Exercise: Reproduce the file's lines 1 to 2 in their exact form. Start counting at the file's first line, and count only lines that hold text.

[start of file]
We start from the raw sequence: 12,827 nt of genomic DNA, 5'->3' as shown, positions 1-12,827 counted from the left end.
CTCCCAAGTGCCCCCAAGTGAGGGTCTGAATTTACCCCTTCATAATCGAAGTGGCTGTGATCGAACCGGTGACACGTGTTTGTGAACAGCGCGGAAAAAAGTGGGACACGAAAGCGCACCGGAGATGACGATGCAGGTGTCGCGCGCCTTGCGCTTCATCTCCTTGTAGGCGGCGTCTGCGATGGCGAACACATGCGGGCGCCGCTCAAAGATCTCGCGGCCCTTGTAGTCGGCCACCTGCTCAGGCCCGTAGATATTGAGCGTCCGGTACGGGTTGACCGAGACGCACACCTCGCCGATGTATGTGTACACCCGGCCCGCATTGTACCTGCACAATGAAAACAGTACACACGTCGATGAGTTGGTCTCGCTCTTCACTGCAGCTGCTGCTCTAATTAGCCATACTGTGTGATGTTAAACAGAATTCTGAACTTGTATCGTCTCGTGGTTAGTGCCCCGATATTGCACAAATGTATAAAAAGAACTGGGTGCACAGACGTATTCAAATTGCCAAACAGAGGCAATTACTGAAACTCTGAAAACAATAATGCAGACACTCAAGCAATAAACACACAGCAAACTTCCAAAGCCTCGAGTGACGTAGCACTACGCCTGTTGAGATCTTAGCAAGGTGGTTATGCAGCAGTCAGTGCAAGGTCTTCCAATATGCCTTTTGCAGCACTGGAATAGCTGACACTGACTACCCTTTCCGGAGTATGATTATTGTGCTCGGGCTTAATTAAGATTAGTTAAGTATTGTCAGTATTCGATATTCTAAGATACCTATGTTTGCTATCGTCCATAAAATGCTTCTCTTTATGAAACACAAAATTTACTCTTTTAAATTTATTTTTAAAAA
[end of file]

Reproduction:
We start from the raw sequence: 12,827 nt of genomic DNA, 5'->3' as shown, positions 1-12,827 counted from the left end.
CTCCCAAGTGCCCCCAAGTGAGGGTCTGAATTTACCCCTTCATAATCGAAGTGGCTGTGATCGAACCGGTGACACGTGTTTGTGAACAGCGCGGAAAAAAGTGGGACACGAAAGCGCACCGGAGATGACGATGCAGGTGTCGCGCGCCTTGCGCTTCATCTCCTTGTAGGCGGCGTCTGCGATGGCGAACACATGCGGGCGCCGCTCAAAGATCTCGCGGCCCTTGTAGTCGGCCACCTGCTCAGGCCCGTAGATATTGAGCGTCCGGTACGGGTTGACCGAGACGCACACCTCGCCGATGTATGTGTACACCCGGCCCGCATTGTACCTGCACAATGAAAACAGTACACACGTCGATGAGTTGGTCTCGCTCTTCACTGCAGCTGCTGCTCTAATTAGCCATACTGTGTGATGTTAAACAGAATTCTGAACTTGTATCGTCTCGTGGTTAGTGCCCCGATATTGCACAAATGTATAAAAAGAACTGGGTGCACAGACGTATTCAAATTGCCAAACAGAGGCAATTACTGAAACTCTGAAAACAATAATGCAGACACTCAAGCAATAAACACACAGCAAACTTCCAAAGCCTCGAGTGACGTAGCACTACGCCTGTTGAGATCTTAGCAAGGTGGTTATGCAGCAGTCAGTGCAAGGTCTTCCAATATGCCTTTTGCAGCACTGGAATAGCTGACACTGACTACCCTTTCCGGAGTATGATTATTGTGCTCGGGCTTAATTAAGATTAGTTAAGTATTGTCAGTATTCGATATTCTAAGATACCTATGTTTGCTATCGTCCATAAAATGCTTCTCTTTATGAAACACAAAATTTACTCTTTTAAATTTATTTTTAAAAA